On Tuesday, May 10, 2011, California-based Lindsey Manufacturing Company (Lindsey) became the first corporate entity to be convicted of a violation of the Foreign Corrupt Practices Act (FCPA) at trial. A federal jury in Los Angeles returned convictions against the company, two of its employees and a Mexican sales agent. The defendants had been indicted on eight counts of conspiracy, substantive FCPA violations and money laundering based on the alleged payment of bribes via Mexican sales agents to officials of the Mexican state-owned utility, known as Comision Federal de Electricidad (CFE). The bribes were allegedly paid in order to secure orders for equipment manufactured by Lindsey.
Prior to the Lindsey case, all previous corporate defendants facing FCPA prosecution had either pled guilty or entered a settlement of the charges via non-prosecution or deferred prosecution agreements. Counsel for the company and its president, who along with the company CFO was among the defendants convicted on Tuesday, indicated that they would continue to pursue a motion to dismiss the indictment based on prosecutorial misconduct. Counsel for the Mexican sales agent, who was convicted as well, indicated that they would be seeking an acquittal from the court. Sentencing for the company and its executives is currently scheduled for September 16, 2011.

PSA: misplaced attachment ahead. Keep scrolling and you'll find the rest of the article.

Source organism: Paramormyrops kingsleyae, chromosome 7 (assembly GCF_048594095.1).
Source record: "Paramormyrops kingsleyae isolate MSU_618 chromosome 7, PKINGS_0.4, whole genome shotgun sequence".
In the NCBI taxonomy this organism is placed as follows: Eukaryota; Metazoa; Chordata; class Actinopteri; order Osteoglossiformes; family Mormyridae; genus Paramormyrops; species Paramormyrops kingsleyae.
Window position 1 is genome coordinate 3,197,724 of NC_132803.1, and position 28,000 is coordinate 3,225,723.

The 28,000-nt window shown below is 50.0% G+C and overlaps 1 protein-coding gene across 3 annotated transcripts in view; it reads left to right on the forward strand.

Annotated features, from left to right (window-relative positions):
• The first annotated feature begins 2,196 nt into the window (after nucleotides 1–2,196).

Lanny Breuer, Assistant Attorney General for the DOJ’s Criminal Division, described the conviction as “an important milestone in our Foreign Corrupt Practices Act (FCPA) enforcement efforts,” adding that “Lindsey Manufacturing is the first company to be tried and convicted on FCPA violations, but it will not be the last.”
The Lindsey case had already made waves prior to trial, when U.S. District Judge Howard Matz denied a Motion to Dismiss based in part on a challenge to the DOJ’s interpretation of the term “foreign official” as it applies to the FCPA. FCPA enforcement is marked by its aggressive interpretation by federal law enforcement, including a broad interpretation of who may be considered a foreign official, and therefore within the scope of the statute’s anti-bribery provisions. The FCPA has faced limited judicial scrutiny in its 34-year history, including interpretations of what was required for a state-owned or state-run entity such as the CFE to be considered an “instrumentality” of a foreign government, and for its employees to thereby be considered “foreign officials.”
In an April 20, 2011 written order, Judge Matz upheld the DOJ’s position on the issue, finding that the CFE officials alleged to have received bribes were foreign officials for purposes of FCPA liability. This was the first time a court had directly addressed this question.
Earlier in the week, on May 9, 2011, the court in United States v. Carson, also pending in the Central District of California, held a hearing on a similar challenge. Carson is widely seen as presenting a more challenging set of facts that could be more likely to present a narrower interpretation of who may be considered a foreign official. District Judge James V. Selna concluded the hearing by taking the motion under submission. A final ruling in the Carson case is expected to be forthcoming.